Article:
by experience. With Father Stearns as pastor all went well until poor health forced him to give up the work. Rev. A.R. Babcock
took charge of the church in 1883 and was very successful in getting large congregations and in building up the Sunday school. He
stayed only two years, however, and when he left the condition of things was such, the church did not settle another pastor for a
while. There are now on the roll nineteen names of persons who united with the church during the second period.
The next step forward in the history of the church was due in no small degree to the coming to Wolcott of two men and their families:
Messrs. H.A. Clark and T.F. Metcalf, who entered into business here. They were Baptists, and were willing to help push forward the
interests of the church. Tired of the inaction of the past two years the church began holding services and Father Stearns cheerfully did what he
could again in this new start. The State Convention sent Evangelists Brand and Caldwell to hold meetings. The converts from these
meetings and the others who joined made quite an addition to their numbers. In February, 1888, Rev. J.J. Hammer began work here. The
present church edifice was begun in the second year of this stay. Then came Rev. G.W. Ball, in June, 1890, and in the two years
of his pastorate, the church building was completed.
But once more the dark days came. A debt of $3,400 burdened the church. How to get rid of that was the serious problem of the next
five years. Rev. W.L. Ferguson was with the church a few months. Rev. C.E. Christian came next and stayed nine months. After an interval
of six months Rev. Abner Morrill began, July 1, 1894, a pastorate that continued up to October 1, 1900. He was old, not very strong,
but ably piloted the church through their financial difficulties. Quite a number of members also united with the church during those six
years. In fact the membership reached its highest mark at that time. Much good was done by him in his work in the country round about
Wolcott. He had a very helpful family who will also long be remembered. There are fifty-eight names on the church roll of persons
who united during the period of 14 years, from 1887 to 1901.
We have now come to the fourth and last period in the history of the church - to the time when the Baptists, freed from all indebtedness
and enriched by an endowment, could begin a career independent of any outside aid for defraying the expenses of maintaining public worship.
Dexter Miner has the honor of making the first gift of property to the church - a dwelling and lots on New Hartford street. Only a few
years later by the bequest of Dr. E.H. Draper, a son of a former pastor, another house was given to the church, with a fund of several
thousand dollars. All this came during the latter part of Father Morrill's stay here.
It is less than four years ago the new order of things began. The church has not yet got into the full benefit of the income it will
have. Nor has it seen any more than the merest beginning of what its resources ought to make possible. This accounts in part for the
fact that Rev. G.W. Ball's second pastorate from 1901 to 1903 was not more fruitful in results. The present pastor, Rev. J.S. Nasmith,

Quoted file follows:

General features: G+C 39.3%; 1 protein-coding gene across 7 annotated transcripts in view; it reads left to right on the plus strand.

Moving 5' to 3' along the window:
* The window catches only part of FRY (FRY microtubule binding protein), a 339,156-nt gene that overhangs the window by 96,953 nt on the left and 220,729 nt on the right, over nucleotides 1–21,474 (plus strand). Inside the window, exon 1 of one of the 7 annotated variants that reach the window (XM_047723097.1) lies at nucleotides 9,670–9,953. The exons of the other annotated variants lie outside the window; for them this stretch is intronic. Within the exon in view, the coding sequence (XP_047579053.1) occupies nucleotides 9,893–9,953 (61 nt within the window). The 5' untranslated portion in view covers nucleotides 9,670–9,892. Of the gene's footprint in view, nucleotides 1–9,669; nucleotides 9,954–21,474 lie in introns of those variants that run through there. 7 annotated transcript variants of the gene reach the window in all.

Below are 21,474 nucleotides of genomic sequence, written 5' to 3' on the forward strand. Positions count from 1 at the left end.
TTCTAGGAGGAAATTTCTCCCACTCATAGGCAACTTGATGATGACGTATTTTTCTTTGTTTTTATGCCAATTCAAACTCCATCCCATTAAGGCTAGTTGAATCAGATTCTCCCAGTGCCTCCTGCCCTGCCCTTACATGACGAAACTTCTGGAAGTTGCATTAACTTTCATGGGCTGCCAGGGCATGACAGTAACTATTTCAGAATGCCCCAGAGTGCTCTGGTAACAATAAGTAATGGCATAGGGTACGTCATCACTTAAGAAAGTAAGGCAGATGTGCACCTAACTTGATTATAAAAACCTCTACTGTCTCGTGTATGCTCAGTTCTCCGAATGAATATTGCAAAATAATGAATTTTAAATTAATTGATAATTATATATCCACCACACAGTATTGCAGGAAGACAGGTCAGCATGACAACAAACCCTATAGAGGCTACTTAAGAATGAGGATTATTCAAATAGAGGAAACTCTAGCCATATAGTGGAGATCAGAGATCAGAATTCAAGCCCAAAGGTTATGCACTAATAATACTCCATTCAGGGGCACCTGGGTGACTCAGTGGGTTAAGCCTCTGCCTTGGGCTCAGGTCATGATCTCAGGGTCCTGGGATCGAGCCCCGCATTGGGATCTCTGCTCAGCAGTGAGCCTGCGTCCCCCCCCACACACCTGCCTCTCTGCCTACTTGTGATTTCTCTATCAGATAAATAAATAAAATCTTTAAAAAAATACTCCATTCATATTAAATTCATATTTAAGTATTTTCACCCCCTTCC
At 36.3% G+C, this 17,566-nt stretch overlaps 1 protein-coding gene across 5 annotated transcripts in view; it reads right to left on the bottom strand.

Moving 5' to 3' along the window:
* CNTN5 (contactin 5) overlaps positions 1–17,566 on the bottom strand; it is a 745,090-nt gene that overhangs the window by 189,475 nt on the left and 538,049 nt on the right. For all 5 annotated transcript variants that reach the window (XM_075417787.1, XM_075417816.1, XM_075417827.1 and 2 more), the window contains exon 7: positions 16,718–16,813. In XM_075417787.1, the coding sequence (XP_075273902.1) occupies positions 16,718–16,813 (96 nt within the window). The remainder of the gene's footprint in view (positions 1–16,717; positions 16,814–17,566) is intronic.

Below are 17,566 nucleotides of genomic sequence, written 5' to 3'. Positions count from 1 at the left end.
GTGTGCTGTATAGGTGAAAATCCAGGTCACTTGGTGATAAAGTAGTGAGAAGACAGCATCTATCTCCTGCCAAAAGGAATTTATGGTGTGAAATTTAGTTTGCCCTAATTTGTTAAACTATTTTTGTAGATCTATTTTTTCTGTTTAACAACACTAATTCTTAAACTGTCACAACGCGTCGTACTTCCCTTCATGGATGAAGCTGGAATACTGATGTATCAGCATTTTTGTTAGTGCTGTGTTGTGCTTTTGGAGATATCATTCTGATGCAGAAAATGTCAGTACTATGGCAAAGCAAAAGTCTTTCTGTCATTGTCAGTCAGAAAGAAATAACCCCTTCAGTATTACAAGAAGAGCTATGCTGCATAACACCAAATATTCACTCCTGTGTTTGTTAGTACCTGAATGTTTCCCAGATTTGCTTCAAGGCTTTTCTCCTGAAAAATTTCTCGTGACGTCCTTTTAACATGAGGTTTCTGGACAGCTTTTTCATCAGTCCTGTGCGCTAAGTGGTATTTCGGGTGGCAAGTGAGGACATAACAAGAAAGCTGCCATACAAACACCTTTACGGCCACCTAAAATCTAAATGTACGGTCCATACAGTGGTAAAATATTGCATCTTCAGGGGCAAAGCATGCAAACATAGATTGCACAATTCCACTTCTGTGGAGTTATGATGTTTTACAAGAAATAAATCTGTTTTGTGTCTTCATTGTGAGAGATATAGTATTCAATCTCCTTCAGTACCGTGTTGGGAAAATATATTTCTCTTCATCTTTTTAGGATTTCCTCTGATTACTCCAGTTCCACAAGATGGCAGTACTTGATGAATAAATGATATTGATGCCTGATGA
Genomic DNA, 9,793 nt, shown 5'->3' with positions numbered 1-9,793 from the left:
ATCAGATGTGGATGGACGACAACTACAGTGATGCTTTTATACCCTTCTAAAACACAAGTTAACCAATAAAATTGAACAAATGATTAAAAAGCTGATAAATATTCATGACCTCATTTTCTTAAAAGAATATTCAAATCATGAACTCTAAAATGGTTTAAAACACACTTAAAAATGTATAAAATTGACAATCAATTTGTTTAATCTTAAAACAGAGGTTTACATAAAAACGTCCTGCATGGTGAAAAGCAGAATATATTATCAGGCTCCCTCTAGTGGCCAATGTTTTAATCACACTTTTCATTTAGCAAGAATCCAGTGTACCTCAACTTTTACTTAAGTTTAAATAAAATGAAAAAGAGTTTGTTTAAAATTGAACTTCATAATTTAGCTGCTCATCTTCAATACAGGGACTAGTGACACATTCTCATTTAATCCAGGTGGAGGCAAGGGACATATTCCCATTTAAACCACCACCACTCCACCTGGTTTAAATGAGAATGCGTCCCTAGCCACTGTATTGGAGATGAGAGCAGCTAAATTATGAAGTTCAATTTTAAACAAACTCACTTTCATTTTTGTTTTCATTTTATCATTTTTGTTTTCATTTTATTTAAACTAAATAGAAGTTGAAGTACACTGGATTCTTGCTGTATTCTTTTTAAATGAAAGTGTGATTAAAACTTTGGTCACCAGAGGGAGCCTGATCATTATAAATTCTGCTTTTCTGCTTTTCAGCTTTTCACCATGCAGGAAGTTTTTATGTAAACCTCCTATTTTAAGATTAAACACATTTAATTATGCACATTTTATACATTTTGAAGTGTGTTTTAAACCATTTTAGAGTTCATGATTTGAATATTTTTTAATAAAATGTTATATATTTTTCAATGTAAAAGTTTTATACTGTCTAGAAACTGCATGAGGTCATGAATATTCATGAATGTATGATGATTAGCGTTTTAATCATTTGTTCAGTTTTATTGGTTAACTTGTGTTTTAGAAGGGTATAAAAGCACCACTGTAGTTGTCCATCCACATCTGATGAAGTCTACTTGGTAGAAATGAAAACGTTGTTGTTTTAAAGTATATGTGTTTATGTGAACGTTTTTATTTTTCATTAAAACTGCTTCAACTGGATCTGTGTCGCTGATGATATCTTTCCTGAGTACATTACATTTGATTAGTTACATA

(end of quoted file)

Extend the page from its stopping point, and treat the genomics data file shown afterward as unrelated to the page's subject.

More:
who began work October 11, 1903, has seen 22 unite with the church; more paid for current expenses and more for benevolence than in
any other year in the history of the church; yet he realizes, too, that he is simply doing preparatory work, getting things ready as
far as he can, for the grand move forward he feels sure is bound to come during the days of one of his successors. One of the choicest
blessings that has come during the present pastorate is that of a second gift from Dexter Miner - a new, modern-in-style parsonage
The present officers of the church are named in the following list:
Pastor, Rev. J.S. Nasmith
Deacons: Elias Taylor, Charles Kellecutt, T.F. Metcalf, J.J. Palmer
Trustees: Charles Kellecutt, John J. Palmer, T.F. Metcalf, Elias Taylor, D.C. Whitford, Joel Fanning
Clerk: Mrs. Galusha Oathout
Treasurer: J.J. Palmer
Superintendent of the Sunday School, Miss Agnes Ford; President of the Y.P.S.C.E., George Van Vleck; President of Women's Missionary
Society, Mrs. C. Kellecutt; President of Ladies' Aid Society, Mrs. Allen Westfall.
The Erie Canal was begun - actual work - July 4, 1817, by breaking ground at Rome, N.Y., and was finished October 26, 1825.
The festal celebration over the completion of this enterprise was held in New York city Friday, Nov. 4, 1825, upon the arrival of
the first boat to pass through the entire length of the canal. On Wednesday, the day the canal was completed and the waters of
Lake Erie were admitted at Buffalo, at ten o'clock in the morning, the "Seneca Chief" began her voyage eastward. Her start
was announced by the boom of a cannon at Buffalo. Another piece of ordinance stationed eight miles east responded. Another piece
eight miles farther east took up the refrain, which was, in that manner, passed along from cannon to cannon, placed eight miles apart
along the canal, from Buffalo to New York. The time required for the salute to pass the entire distance, 544 miles, was one hour and twenty
minutes. The report from the last piece at Sandy Hook was responded to by guns placed at the battery and was re-echoed along the line back
The legislative enactment authorizing the canal became a law April 15, 1817. The middle section was completed in 1819. On October 29,
1822, the western section was completed and the canal that day opened between Rochester and Little Falls. The eastern section was
completed so that on October 8, 1823, boats entered the Hudson river. The last section to be finished was that between Rochester and
Buffalo at the time above stated.
The passage of the "Seneca Chief," drawn by four grey horses at the start with regular relays, was hailed with joy at every
village along the canal. The party aboard consisted of Gov. DeWitt Clinton and staff with invited guests, who at Lyons disembarked and
were entertained with dinner and toasts. The boat reached Albany on the morning of November 3, and New York before daylight, November 4.
On board was a keg of water from Lake Erie which was emptied into the ocean.
State Engineer from Wayne Co.: - VanRensselaer Richmond, Nov. 3, 1857 (elected); served until Jan. 1, 1870.